One of the great things about Web 2.0 is the empowerment of average users. With Twitter and Facebook pages, individuals can now respond back to companies and organizations with a few strokes of the keyboard. Google’s recently entered the fray with an intriguing project called Sidewiki. Once again, companies and nonprofits interested in managing their online brands need to be aware of the new medium and how to track it.
What is Sidewiki?
Google started its sidewiki project in September 2009. It’s a sidebar that can attach to any page on the internet via the Google Toolbar. Users gain the ability to comment on any page on the internet. Google uses a ranking system based on votes and various algorithms to determine the order of the comments.
When a user of the Google Toolbar visits a page with Sidewiki notes they see a small blue button of the left side of the page with two white chevrons (see screenshot on the right). Clicking on this opens the Sidewiki sidebar. Here they will see comments left by previous visitors. They are be able to add their own comments.
Visionaries have long dreamed of a web with this kind of two-way communication but similar sidebar commenting systems have failed to gain enough momentum to become viable. If this were just another venture-capital-fueled attempt, it would be something marketers could ignore unless and until it became widely used. But with Google behind Sidewiki, it’s a service we need to take seriously from the start.
Users Talking Back
When we put together websites, we get to control the message of our little corner of the internet – we have the final say on the material we present. If Sidewiki becomes popular, this will no longer be true. Fans, disgruntled employees and competitors can all start marking up our sites – yikes! But those brands that have embraced the Web 2.0 model will love another place where they can interact with their audience. Today’s marketing goal is mindshare – how much of a user’s attention span can you win over. The more you get visitors to think about your brand or your message, the more likely that they will buy or recommend your product or service. You need to be active on whatever online channel your audience is using.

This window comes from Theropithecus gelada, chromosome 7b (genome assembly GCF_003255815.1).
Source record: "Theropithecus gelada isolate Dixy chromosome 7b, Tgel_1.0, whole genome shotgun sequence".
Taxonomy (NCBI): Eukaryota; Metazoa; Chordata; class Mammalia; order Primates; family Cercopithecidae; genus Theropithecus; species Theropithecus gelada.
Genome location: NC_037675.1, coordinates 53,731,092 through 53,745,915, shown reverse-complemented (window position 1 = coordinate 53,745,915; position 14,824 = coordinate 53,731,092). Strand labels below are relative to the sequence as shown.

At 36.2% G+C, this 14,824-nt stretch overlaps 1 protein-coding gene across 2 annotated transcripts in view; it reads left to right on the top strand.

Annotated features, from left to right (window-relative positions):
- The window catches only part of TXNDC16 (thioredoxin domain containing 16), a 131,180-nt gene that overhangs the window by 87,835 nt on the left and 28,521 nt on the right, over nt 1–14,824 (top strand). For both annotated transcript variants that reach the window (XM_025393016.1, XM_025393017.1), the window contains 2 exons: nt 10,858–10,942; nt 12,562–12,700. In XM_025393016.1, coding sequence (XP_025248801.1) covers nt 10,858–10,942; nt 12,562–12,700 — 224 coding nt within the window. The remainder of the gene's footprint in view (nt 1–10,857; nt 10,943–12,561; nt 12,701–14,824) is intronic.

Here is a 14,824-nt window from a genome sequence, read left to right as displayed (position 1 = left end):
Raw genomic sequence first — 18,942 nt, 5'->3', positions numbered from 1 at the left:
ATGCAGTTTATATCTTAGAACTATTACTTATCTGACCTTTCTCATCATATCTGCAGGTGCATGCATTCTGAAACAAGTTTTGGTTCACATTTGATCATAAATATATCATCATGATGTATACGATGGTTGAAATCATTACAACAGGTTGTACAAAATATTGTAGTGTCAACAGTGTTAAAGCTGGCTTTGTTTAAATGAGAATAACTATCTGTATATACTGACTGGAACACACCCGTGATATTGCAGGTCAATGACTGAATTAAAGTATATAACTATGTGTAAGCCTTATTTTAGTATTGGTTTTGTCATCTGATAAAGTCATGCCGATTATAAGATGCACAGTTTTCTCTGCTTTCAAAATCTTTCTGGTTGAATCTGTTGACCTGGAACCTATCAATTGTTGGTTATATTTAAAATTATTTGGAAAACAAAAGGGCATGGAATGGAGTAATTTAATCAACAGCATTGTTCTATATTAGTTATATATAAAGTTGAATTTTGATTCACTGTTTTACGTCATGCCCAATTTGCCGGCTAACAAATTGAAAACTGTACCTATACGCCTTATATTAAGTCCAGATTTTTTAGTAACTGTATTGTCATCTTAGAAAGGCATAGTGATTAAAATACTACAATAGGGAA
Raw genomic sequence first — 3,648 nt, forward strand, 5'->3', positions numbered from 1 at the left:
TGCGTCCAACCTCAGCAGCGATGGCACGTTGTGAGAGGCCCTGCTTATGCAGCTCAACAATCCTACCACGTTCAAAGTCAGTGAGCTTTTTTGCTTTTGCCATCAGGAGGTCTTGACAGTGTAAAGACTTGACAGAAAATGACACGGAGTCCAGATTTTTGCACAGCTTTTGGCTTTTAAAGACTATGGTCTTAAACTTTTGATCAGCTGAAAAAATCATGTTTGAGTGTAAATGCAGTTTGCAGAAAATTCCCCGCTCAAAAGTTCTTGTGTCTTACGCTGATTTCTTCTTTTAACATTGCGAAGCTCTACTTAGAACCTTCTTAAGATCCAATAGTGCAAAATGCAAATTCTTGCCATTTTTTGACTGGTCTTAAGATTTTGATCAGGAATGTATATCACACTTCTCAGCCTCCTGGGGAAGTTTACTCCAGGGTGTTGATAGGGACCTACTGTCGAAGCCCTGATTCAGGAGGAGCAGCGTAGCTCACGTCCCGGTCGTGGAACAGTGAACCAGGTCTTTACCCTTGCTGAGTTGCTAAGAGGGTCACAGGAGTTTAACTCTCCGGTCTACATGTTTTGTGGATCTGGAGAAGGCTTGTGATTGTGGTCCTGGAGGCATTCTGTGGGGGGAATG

Watching the Conversations
What’s a good brand manager to do? The first thing is to make sure you have the latest version of Google Toolbar installed on your working browser (get it here) and that you have the Sidewiki service enabled (I’ve started a Sidewiki for this entry so if it’s working you’ll see the blue button in your browser).
Google allows website owners the first comment. If you are registered as the owner of a site via Google Webmaster Tools, then you get first say: when you post to the Sidewiki of a page you control, Google gives you the top spot. This is very good. Should you do it?
Probably not. At least not yet. I don’t see people using Sidewiki yet. Most websites still don’t have any comments. Even Google’s projects often fail to gain traction and there’s no guarantee that Sidewiki will take off. If your page doesn’t have any comments, I wouldn’t recommend that you make the first. If there are no Sidewiki entries, the blue button won’t be there and visitors probably won’t even think to comment.
If you notice that a visitor has started a Sidewiki for your site by leaving a comment, then it’s time to log into your Google Webmasters account and leave an official welcome message. Even though you’re second to the conversation, you will get first position thanks to your ownership of the website.
The introductory note should briefly welcome visitors. It will appear alongside your website so there’s no need to repeat your mission statement, but it is a place where you can give helpful navigation tips and stress any actionable items that the casual visitor might miss. You might consider inviting visitors to sign up for your site’s email list, for example.
Users can tie their Sidewiki comments into Twitter and Facebook accounts. They can leave video comments. If the service takes off there will surely be a mini-industry built around comment optimization. Spammers will get hard at work to game the system. But none is really happening now. Despite a bit of fear-mongering on marketing blogs, Google Sidewiki is a long ways away from being something to lose sleep over.